Amendments 1, 3 & 4: Impacting future voters and elections

Amendments 1, 3 & 4: Impacting future voters and elections

SARASOTA, Fla. (WWSB) - There are a total of six amendments on this year’s ballot, but three of them will directly impact voters and how they’ll vote in future elections.

Let’s take a look at amendments 1, 3 and 4.

First up, Amendment 1. Right now, the constitution says “every citizen” can register to vote. Amendment 1 is proposing to change the wording to say “only citizens” can vote.

“I agree. I am very proud. It’s my second country, but I think it’s very normal to vote only if you are a citizen,” Agustina Orate tells us. She became a citizen after living here for 12 years.

While this amendment is pretty straightforward, other amendments will have a greater impact on voters.

For example, Amendment 3. Currently, primaries are closed - meaning voters must be registered with a political party – either Republican or Democrat - in order to participate. Those registered as independent are not allowed to vote. Plus, voters will only see candidates in their political party on their ballot. Amendment 3 would change all of that – primaries would now be an open election allowing all voters to fill out a ballot.

“Most voters in most elections are excluded in voting for the person who is going to represent them in Tallahassee. That seems fundamentally wrong. These elections are paid for by tax payers, yet, in almost every single one of those elections, most taxpayers are legally prohibited from voting,” explained Steve Vancore, the spokesperson for “All Voters Vote”.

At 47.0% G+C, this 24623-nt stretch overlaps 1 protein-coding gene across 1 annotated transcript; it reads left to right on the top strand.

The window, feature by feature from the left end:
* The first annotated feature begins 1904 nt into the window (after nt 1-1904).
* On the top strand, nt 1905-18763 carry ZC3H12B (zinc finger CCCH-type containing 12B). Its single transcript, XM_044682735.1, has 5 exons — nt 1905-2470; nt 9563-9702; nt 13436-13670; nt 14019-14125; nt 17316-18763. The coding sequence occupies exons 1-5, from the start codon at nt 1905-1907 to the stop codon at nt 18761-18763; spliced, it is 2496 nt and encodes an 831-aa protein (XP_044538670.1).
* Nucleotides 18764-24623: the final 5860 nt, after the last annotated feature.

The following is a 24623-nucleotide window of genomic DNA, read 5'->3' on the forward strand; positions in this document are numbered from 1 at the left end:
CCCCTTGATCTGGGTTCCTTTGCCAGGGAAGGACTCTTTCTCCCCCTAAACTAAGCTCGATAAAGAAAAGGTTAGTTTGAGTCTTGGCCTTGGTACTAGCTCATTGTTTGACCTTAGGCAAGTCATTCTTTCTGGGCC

Amendment 3 would also change the way the election for state officials would go moving forward. The two top candidates with the most votes, no matter their party affiliation, would advance to the general election. However, because having an open primary might cause there to not be party affiliations on the ballot, some voters think it will be confusing.

“It seems more complicated, and we want it to be easy for people to vote and practice their rights, so I am opposed to that,” explained Amy Robins.

Lastly, Amendment 4, which would require all future constitutional amendments to be voted on twice – in two separate elections. Some say this would be beneficial to make sure there aren’t too many changes to our constitution, and so that voters are actually informed on what changes would be made.

“The people who are too lazy to research and pay close attention, go ahead and vote without any real intelligence or information,” expressed Rich Robins.

However, others worry this would keep our country stagnant.

“It already takes a super majority of 60% to get a citizen-initiative on the ballot. It also requires hundreds and thousands of petition signatures, millions of dollars and a supreme court review. Amendment 4 would make getting an initiative on the ballot and passed, almost impossible,” said Patricia Brigham, the Florida President of the League of Women Voters.

Click here for our complete guide to everything that is on the ballot this year, and what else you need to know to cast your vote.

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